Aces on Bridge — Daily Columns

The Aces on Bridge: Tuesday, June 13th, 2017

In the End, we will remember not the words of our enemies, but the silence of our friends.

Martin Luther King Jr

N North
Both ♠ J 7 5 3
 Q 7 3 2
♣ Q 7 6 5 3
West East
♠ 10
 A K 10 8 6
 A Q 2
♣ K 10 9
♠ K 4
 9 4
 K 8 5 4 3
♣ A J 8 4
♠ A Q 9 8 6 2
 J 10 9 7 6
♣ 2
South West North East
    Pass 1 ♣
3 ♠ 4 4 ♠ Pass
Pass Dbl. All pass  


Today’s deal occurred in the European Championships from Hungary last year. In the match between England and Ireland (where there is always something more at stake than just victory points) both tables reached four spades when the first five bids were identical in both rooms. For England, David Bakhshi as West elected to try for the vulnerable game, and bid five hearts. When dummy appeared, he must have had high hopes. However after a spade lead and a diamond switch from South, ruffed by North, the 4-1 trump split took him one down, for 100 to Ireland.

In the other room the Irish West tried for a vulnerable penalty and doubled four spades. What would you have led with his hand? Hugh McGann made the right decision when he started with a trump, realizing the only way declarer could scramble any tricks was by a cross-ruff. Andrew Robson won in hand and slid the diamond nine on to the table.

When West fell from grace and played a small card, South let it run. East could win and return a trump, but declarer was now able to find a way home. He could ruff two diamonds in dummy, and the fall of the ace and queen meant he could establish the suit for 790 and a 12 IMP pick-up.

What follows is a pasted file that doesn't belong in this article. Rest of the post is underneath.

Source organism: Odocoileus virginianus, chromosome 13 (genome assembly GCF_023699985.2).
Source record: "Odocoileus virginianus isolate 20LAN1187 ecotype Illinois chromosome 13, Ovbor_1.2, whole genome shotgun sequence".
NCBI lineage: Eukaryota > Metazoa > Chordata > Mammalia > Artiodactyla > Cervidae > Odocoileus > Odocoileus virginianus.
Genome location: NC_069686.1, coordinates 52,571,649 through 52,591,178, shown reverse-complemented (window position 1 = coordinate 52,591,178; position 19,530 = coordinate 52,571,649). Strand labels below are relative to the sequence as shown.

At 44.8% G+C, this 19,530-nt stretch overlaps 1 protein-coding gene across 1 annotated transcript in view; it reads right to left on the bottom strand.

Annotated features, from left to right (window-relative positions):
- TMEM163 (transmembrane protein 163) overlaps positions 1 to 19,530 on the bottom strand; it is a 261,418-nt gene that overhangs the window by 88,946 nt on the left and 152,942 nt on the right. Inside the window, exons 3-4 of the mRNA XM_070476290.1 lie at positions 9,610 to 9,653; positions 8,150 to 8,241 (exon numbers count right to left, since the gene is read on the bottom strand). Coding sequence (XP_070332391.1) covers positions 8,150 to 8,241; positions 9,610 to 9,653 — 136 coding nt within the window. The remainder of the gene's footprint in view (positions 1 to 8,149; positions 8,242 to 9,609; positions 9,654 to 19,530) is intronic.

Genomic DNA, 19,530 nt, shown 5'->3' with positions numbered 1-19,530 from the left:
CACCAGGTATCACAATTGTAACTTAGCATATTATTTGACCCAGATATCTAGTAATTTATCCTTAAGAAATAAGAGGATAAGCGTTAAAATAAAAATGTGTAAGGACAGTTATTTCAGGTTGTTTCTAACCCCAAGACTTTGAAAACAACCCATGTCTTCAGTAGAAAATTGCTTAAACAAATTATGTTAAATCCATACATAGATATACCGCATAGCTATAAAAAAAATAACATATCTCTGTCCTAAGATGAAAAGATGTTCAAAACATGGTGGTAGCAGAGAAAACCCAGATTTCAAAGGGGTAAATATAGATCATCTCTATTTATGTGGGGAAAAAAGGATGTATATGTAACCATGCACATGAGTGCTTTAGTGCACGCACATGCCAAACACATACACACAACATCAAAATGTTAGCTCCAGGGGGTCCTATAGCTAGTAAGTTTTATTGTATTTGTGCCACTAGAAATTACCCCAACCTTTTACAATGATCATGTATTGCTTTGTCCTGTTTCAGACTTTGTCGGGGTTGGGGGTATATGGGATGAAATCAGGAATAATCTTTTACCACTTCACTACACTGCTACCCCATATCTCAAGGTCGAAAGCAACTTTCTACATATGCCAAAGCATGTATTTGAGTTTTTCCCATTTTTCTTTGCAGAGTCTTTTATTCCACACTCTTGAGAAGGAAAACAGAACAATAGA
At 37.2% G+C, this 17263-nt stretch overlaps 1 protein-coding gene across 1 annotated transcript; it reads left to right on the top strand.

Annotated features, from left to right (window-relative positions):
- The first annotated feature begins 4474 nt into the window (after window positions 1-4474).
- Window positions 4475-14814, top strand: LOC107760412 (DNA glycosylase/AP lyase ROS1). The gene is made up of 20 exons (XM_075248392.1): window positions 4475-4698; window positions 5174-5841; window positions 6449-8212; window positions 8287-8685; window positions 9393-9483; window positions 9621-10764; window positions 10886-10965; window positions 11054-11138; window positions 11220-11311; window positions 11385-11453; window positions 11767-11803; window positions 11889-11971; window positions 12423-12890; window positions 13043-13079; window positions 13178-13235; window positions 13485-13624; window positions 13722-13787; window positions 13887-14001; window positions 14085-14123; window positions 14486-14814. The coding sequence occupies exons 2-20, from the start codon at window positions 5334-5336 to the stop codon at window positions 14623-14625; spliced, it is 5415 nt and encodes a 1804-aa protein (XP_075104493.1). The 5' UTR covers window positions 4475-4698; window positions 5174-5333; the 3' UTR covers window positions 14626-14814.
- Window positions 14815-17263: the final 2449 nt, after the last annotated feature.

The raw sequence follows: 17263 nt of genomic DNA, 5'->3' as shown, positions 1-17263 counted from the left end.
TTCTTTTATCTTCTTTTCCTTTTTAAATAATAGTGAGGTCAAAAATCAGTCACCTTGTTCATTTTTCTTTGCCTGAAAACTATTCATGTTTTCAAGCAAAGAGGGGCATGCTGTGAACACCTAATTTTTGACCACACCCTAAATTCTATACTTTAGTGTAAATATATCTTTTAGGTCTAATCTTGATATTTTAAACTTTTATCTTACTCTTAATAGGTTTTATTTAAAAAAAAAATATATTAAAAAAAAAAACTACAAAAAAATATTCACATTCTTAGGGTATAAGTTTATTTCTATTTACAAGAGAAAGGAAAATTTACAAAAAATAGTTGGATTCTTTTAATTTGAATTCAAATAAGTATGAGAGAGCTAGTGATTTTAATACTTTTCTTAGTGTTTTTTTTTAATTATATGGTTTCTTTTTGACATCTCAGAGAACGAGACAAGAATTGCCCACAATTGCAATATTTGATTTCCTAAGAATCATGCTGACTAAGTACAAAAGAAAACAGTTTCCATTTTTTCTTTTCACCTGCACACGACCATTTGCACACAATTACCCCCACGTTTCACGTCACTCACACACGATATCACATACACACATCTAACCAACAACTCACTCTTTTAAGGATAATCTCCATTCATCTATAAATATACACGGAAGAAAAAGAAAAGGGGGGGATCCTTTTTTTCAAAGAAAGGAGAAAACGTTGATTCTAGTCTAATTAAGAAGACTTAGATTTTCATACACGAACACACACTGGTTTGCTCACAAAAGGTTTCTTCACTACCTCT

If West covers the first diamond, careful defense after that will allow East to regain the lead with the club ace and play a second trump, and now the defense prevails.

Despite your limited high cards, you are well worth a jump to four diamonds. This is an unusual application of the rule that in forcing auctions an unnecessary jump sets partner’s suit as trump and promises shortness in the bid suit. This is known as a splinter bid, and might be one of the most useful slam tools to be employed by the expert community.


♠ J 7 5 3
 Q 7 3 2
♣ Q 7 6 5 3
South West North East
    2 ♣ Pass
2 Pass 2 ♠ Pass

For details of Bobby Wolff’s autobiography, The Lone Wolff, contact If you would like to contact Bobby Wolff, please leave a comment at this blog.
Reproduced with permission of United Feature Syndicate, Inc., Copyright 2017. If you are interested in reprinting The Aces on Bridge column, contact